Three days later, the next June journey whisked me west to Macon, Illinois, meeting up one final time with Townsend Tours and the remaining Kiwi contingent for POWRi’s Illinois Speed Week.  Leery of making the 2 hour and 45 minute drive to a different time zone as my last several Macon showings wound up washed out or rubbered up, I rolled the dice in hope that the dark dirt of the tiny 1/5th mile bullring would be in vintage form.  Vintage form indeed, luck was on my side as a massive cushion stacked against the outside rail, producing some edge-of-your-seat feature action.  Despite having to sit through a seven-car 20-lap late model feature as well as a 20-lap 600cc micro sprint feature, the headlining national midget main was a barn-burner, filled with more than its share of slide jobs.  An absolute animal against that massive curb, pole sitter Carson Macedo led all the way but faced serious pressure from Keith Kunz teammate Tanner Thorson, who slid Carson through turns one and two on the final two circuits.  Successful crossovers each time allowed the Northern California midget rookie to perform celebratory psycho donuts on the front chute.  Macedo and Thorson were trailed by Darren Hagen (Brown 17), Decatur’s Terry Babb (from 15th), and Zach Daum (from 10th).  Even staying for the Division II POWRi midgets as my long-time friend Crankin’ Craig Dori was in the field, despite numerous incidents the racing was actually entertaining, as Patrick Bruns made a late race pass to steal the win.  Kept awake on the late night/early morning drive by a large can of Starbucks energy, satellite radio, and heated tweets in the aftermath of the Robert Ballou/Shane Cottle incident at Port Royal, the biggest downside to any Macon adventure is the time of arrival back home, which was around 2:45 AM.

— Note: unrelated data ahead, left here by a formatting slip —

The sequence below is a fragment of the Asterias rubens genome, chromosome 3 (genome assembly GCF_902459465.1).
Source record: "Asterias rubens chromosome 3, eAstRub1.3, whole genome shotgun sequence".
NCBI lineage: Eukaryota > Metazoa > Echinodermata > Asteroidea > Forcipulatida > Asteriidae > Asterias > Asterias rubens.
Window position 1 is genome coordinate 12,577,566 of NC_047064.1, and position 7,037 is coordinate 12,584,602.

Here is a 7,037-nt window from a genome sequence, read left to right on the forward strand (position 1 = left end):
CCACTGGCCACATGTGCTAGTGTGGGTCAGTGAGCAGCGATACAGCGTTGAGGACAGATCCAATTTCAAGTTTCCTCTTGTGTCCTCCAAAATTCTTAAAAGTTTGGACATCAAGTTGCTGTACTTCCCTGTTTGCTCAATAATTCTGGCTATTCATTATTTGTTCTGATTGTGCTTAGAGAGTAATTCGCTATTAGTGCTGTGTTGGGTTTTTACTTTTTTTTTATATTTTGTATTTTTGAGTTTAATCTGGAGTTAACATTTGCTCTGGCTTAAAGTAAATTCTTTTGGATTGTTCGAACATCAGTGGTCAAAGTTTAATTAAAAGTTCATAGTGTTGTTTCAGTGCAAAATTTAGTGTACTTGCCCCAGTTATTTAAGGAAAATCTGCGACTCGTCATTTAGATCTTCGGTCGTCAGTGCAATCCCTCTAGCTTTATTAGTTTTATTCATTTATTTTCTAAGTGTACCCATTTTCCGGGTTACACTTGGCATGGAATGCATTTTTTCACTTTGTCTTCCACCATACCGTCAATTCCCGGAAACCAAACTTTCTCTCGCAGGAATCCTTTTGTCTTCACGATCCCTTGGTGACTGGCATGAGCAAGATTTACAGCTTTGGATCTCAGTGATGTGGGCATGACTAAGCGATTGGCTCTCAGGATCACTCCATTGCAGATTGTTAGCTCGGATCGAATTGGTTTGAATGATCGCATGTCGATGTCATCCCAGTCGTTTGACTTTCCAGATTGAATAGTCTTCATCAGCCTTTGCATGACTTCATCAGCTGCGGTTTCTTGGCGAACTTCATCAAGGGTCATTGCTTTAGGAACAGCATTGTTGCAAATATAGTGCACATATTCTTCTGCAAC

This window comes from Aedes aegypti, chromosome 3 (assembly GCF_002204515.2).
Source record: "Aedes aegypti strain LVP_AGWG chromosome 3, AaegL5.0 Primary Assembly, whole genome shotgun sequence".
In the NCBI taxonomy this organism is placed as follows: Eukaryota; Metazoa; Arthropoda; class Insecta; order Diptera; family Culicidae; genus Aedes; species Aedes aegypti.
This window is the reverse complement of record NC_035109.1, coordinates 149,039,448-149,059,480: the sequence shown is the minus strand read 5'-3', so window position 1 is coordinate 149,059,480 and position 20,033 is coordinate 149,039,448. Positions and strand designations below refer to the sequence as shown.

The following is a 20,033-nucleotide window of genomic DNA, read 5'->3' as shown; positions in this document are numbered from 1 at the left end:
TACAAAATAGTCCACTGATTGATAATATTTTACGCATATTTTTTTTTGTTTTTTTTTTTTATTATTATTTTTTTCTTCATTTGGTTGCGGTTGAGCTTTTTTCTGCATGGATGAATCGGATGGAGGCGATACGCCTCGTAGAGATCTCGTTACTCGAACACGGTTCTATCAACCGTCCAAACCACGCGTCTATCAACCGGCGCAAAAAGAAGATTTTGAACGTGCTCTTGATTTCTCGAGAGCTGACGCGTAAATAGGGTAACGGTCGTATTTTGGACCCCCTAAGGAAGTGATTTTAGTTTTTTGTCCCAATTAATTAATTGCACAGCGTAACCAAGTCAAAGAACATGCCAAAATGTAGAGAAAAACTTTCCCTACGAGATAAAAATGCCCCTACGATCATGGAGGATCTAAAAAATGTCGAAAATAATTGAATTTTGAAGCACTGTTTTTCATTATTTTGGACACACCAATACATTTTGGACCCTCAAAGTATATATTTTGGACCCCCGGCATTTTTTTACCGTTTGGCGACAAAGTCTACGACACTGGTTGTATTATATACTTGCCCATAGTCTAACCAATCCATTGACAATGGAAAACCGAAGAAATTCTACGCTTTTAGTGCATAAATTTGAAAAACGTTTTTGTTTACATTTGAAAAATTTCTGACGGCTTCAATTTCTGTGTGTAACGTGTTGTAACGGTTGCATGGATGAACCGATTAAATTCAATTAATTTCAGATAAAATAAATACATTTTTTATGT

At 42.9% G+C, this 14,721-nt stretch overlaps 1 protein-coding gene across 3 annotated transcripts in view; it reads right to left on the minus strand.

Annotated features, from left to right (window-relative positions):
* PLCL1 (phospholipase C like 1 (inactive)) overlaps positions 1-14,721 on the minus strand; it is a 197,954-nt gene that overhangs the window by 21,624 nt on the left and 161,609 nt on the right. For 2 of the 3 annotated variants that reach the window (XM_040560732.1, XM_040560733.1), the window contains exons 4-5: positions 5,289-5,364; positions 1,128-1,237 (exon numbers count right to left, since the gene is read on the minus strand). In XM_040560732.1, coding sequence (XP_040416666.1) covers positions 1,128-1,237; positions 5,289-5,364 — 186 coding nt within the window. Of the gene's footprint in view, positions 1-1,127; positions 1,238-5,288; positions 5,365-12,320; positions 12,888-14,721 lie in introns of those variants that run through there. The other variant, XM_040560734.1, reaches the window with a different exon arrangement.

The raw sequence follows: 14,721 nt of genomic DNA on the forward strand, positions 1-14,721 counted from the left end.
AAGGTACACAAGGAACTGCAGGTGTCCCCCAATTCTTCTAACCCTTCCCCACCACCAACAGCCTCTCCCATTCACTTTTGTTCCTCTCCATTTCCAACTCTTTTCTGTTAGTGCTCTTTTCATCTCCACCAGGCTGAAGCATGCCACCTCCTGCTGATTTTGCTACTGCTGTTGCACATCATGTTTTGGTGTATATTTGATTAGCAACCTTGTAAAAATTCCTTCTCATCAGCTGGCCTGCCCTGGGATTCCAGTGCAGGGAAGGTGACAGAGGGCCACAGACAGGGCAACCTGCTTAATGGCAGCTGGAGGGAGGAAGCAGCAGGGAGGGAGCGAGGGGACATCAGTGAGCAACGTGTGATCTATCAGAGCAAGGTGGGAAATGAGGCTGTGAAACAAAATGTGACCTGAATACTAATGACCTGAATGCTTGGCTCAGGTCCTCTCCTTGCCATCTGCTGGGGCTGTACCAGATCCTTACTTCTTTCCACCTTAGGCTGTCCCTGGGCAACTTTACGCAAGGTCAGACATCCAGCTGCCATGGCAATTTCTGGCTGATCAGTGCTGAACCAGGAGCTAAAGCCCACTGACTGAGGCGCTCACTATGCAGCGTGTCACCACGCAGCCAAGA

One week later, the 68-lap Chuck Amati Classic sent me back in time to rural Paragon, Indiana where a sizeable 38-car field formed for the $3,000 to win show, easily the season highlight for this 30th anniversary season of operation for track owners Keith and Judy Ford.  Now that the KISS series is no longer, the Amati might be the only time all season when national names test their skills on the legendary 3/8ths mile paperclip, as the field contained notables such as Meseraull, Bland, Hines, Cottle, Rose, Windom, McGhee, Stanbrough (Pace 44), Short, and Welpott.  Won from sixth (Meseraull and Cottle), third (Short), and second (Windom), even with surface grip vanishing the four heats offered their share of entertainment, as did hillside conversations with long-time racers Joe Roush, Ande Possman, and Fred Possman.